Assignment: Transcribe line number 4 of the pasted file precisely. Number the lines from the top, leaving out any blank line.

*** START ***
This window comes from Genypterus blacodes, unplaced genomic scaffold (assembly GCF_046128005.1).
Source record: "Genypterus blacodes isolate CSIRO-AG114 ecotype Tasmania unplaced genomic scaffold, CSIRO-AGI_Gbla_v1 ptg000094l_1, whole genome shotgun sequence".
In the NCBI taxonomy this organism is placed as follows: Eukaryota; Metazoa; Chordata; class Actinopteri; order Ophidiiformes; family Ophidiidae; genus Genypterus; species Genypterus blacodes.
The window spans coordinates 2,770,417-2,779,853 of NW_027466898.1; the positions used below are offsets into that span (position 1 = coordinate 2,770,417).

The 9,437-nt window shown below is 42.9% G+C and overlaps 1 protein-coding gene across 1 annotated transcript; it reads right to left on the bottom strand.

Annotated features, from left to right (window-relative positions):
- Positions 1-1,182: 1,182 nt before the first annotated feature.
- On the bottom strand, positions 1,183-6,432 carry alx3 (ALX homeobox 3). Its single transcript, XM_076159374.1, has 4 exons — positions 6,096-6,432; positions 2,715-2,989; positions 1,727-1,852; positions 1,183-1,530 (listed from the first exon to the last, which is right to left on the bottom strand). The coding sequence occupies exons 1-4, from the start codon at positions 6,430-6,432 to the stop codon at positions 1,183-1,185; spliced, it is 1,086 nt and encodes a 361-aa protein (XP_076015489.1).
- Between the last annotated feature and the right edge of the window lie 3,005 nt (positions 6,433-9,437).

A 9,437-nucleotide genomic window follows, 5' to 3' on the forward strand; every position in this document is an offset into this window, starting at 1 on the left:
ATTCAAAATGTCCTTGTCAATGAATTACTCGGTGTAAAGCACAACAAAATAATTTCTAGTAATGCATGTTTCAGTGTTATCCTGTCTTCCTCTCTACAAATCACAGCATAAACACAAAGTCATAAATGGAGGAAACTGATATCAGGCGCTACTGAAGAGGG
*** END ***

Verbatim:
The window spans coordinates 2,770,417-2,779,853 of NW_027466898.1; the positions used below are offsets into that span (position 1 = coordinate 2,770,417).